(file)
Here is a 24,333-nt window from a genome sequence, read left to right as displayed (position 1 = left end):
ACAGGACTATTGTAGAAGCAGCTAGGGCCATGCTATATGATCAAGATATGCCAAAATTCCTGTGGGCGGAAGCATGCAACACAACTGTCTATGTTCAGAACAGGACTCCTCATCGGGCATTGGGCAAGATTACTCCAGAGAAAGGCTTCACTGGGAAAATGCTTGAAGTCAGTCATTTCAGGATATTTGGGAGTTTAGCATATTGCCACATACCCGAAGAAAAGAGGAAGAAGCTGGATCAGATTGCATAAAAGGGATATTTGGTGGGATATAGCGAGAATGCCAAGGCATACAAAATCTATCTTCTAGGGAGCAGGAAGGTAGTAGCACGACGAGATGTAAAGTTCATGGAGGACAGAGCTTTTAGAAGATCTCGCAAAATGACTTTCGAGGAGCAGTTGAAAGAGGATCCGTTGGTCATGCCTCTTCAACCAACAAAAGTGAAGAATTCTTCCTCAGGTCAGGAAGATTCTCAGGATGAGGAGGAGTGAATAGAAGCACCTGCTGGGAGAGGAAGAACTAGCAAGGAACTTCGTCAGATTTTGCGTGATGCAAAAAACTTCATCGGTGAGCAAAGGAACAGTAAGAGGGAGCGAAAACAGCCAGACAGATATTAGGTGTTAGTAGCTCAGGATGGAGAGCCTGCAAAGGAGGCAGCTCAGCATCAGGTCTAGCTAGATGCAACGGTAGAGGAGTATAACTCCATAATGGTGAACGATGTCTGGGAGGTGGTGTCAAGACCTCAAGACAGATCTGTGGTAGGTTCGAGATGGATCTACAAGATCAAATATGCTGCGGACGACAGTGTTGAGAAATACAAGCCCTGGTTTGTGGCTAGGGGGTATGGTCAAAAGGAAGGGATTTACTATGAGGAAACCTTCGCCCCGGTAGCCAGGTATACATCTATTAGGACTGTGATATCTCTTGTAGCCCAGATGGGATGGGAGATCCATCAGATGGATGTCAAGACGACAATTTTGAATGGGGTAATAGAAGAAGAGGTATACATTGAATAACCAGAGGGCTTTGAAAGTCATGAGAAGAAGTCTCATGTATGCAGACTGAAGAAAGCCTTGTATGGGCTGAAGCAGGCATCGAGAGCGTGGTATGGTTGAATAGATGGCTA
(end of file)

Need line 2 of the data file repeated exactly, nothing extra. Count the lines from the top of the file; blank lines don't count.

ACAGGACTATTGTAGAAGCAGCTAGGGCCATGCTATATGATCAAGATATGCCAAAATTCCTGTGGGCGGAAGCATGCAACACAACTGTCTATGTTCAGAACAGGACTCCTCATCGGGCATTGGGCAAGATTACTCCAGAGAAAGGCTTCACTGGGAAAATGCTTGAAGTCAGTCATTTCAGGATATTTGGGAGTTTAGCATATTGCCACATACCCGAAGAAAAGAGGAAGAAGCTGGATCAGATTGCATAAAAGGGATATTTGGTGGGATATAGCGAGAATGCCAAGGCATACAAAATCTATCTTCTAGGGAGCAGGAAGGTAGTAGCACGACGAGATGTAAAGTTCATGGAGGACAGAGCTTTTAGAAGATCTCGCAAAATGACTTTCGAGGAGCAGTTGAAAGAGGATCCGTTGGTCATGCCTCTTCAACCAACAAAAGTGAAGAATTCTTCCTCAGGTCAGGAAGATTCTCAGGATGAGGAGGAGTGAATAGAAGCACCTGCTGGGAGAGGAAGAACTAGCAAGGAACTTCGTCAGATTTTGCGTGATGCAAAAAACTTCATCGGTGAGCAAAGGAACAGTAAGAGGGAGCGAAAACAGCCAGACAGATATTAGGTGTTAGTAGCTCAGGATGGAGAGCCTGCAAAGGAGGCAGCTCAGCATCAGGTCTAGCTAGATGCAACGGTAGAGGAGTATAACTCCATAATGGTGAACGATGTCTGGGAGGTGGTGTCAAGACCTCAAGACAGATCTGTGGTAGGTTCGAGATGGATCTACAAGATCAAATATGCTGCGGACGACAGTGTTGAGAAATACAAGCCCTGGTTTGTGGCTAGGGGGTATGGTCAAAAGGAAGGGATTTACTATGAGGAAACCTTCGCCCCGGTAGCCAGGTATACATCTATTAGGACTGTGATATCTCTTGTAGCCCAGATGGGATGGGAGATCCATCAGATGGATGTCAAGACGACAATTTTGAATGGGGTAATAGAAGAAGAGGTATACATTGAATAACCAGAGGGCTTTGAAAGTCATGAGAAGAAGTCTCATGTATGCAGACTGAAGAAAGCCTTGTATGGGCTGAAGCAGGCATCGAGAGCGTGGTATGGTTGAATAGATGGCTA